The Old Bush Hall

© Shelley Hansen

Winner, 2023 “Community Threads” Themed Section – Oracles of the Bush, Tenterfield NSW.

I couldn’t quite believe the sign they’d fastened to a shed
beside the old bush hall near my hometown,
inviting public tender for removal (so it said),
with option for a price to pull it down.

I glanced up high to see the date of 1925
emblazoned on the gable, thinking how
when filled with happy folk, its creaking timbers came alive
throughout the generations, then and now.

We’d planned for its centenary, but couldn’t fund the cost
when drought-affected harvests didn’t pay.
Then needed renovations were delayed when skills were lost
as people of the district moved away.

I climbed the steps and pushed the door – it opened with a squeak.
It had no further need for lock and key.
I crossed the floor. The years rolled back. A tear crept down my cheek
as perfumes of the past washed over me.

A myriad of memories began inside these walls –
which cradled wakes and weddings through the years,
along with public meetings and the annual deb balls.
I felt the rafters echo still with cheers!

I thought about the country dance where Grandpa courted Nan –
the start of sixty years of wedded bliss.
Nan told me how he’d waltzed her, how their romance first began –
And how they’d slipped away to steal a kiss!

The sturdy old piano that could still belt out a note
stood silent and forlorn beside the stage.
Untuned and lacking polish, it reposed beneath a coat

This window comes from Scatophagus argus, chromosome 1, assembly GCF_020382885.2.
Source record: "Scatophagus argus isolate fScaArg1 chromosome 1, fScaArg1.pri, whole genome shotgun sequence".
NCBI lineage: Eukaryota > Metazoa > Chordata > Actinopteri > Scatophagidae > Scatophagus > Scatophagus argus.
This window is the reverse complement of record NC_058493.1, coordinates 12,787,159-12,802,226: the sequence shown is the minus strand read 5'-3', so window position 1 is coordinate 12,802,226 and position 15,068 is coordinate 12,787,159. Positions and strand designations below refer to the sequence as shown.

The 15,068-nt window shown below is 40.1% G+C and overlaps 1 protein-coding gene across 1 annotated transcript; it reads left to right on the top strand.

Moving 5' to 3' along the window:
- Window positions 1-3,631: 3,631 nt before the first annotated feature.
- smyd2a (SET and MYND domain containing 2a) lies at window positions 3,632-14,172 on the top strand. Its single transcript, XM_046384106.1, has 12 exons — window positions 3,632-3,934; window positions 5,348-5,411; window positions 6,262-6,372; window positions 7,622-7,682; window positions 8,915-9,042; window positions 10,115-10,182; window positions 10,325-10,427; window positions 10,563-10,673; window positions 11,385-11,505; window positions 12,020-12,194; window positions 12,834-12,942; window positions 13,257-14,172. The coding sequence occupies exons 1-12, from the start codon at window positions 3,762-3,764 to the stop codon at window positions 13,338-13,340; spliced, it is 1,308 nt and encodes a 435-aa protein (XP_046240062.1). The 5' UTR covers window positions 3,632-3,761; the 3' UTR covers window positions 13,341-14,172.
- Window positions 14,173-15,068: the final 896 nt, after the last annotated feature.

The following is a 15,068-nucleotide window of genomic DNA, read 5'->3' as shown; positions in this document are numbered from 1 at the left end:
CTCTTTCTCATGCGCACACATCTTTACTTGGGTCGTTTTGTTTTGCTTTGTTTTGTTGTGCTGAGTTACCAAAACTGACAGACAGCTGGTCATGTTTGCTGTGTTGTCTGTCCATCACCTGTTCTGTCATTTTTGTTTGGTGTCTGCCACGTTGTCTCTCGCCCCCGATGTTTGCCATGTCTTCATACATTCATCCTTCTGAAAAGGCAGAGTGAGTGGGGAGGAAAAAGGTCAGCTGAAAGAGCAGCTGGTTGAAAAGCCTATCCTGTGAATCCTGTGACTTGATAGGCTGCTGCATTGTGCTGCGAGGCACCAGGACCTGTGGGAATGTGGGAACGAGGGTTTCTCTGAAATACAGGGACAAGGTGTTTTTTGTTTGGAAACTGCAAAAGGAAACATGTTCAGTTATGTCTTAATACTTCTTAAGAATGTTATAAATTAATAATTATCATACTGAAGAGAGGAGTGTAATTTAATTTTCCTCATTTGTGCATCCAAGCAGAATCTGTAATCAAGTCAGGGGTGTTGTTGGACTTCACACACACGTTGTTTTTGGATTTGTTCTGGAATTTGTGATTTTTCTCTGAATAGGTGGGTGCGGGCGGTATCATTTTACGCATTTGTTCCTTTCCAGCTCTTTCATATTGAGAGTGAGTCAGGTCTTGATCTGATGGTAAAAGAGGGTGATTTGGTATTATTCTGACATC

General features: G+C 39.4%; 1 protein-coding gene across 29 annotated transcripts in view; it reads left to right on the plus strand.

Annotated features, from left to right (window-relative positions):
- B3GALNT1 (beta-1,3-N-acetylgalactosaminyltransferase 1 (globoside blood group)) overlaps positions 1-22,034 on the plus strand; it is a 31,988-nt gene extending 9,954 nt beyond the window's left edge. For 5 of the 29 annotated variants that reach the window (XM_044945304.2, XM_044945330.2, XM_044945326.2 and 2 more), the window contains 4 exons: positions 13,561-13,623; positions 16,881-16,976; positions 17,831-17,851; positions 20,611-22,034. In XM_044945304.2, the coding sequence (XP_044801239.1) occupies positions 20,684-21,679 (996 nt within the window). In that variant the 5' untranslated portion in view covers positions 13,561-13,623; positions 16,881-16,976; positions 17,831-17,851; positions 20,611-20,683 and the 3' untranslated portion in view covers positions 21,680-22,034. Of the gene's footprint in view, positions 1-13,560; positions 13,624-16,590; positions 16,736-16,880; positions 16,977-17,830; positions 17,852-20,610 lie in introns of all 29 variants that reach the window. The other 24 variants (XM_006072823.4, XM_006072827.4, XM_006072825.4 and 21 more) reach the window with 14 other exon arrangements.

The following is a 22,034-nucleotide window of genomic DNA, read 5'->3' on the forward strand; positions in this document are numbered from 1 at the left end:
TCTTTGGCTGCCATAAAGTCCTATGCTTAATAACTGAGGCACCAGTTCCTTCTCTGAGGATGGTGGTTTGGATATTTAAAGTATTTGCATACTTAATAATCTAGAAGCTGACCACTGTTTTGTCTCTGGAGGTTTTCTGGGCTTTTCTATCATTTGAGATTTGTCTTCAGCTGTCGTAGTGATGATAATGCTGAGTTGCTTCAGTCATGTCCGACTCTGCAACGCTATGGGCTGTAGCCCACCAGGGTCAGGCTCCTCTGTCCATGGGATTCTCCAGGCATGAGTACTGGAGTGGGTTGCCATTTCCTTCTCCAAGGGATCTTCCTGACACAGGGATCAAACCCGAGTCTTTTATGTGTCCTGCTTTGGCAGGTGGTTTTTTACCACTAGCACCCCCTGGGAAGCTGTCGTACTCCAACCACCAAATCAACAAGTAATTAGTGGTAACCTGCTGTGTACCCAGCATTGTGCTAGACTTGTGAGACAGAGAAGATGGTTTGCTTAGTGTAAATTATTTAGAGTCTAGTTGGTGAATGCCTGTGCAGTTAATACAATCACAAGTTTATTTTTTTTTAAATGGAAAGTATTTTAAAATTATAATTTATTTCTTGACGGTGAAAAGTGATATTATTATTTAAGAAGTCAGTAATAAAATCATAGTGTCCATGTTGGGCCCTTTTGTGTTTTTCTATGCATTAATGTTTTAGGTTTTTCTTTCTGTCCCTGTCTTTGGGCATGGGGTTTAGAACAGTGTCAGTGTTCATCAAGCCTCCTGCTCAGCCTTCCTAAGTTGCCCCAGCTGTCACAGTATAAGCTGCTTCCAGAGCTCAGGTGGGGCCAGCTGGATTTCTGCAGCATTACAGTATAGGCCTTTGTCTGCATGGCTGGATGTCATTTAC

of filmy dust that only grew with age.

I wandered out the back and found the sets we built by hand
for plays our drama club put on each Spring.
The district came to see us in productions that were grand!
We pulled out all the stops to dance and sing.

I knew we had to save the hall. To lose without a fight
would deal the town its final fatal blow.
A plan began to formulate. I wondered if we might
raise money if we organised a show.

We found a good bush poet who was rallied to the cause.
A country singer joined us in the quest.
Disputes were put aside as people buried ancient scores.
The common goal we faced brought out the best.

The night we shared was reminiscent of the days of yore –
we danced until the early hours of morn.
Old friendships were rekindled with support not seen before.
Despair was cast aside, and hope reborn.

We made a thousand dollars selling meals, and at the bar.
Donation boxes filled, though times were tough,
and everyone supported us. They came from near and far –
but still we doubted it would be enough.

Then suddenly, a builder said he’d spare a week or two –
a painter came from somewhere over east.
So working bees were organised as teams of helpers grew,
and once begun, momentum never ceased.

The country women’s group, long since disbanded, rose as one
and baked the famous scones we loved so much.
They fed and fetched with spirit that made volunteering fun!
Before we knew, we’d reached the final touch.

So now the hall stands proudly, reinforced with added strength –
a testament for passers-by to see
that sometimes a community will go to any length
to save the badge of its identity.

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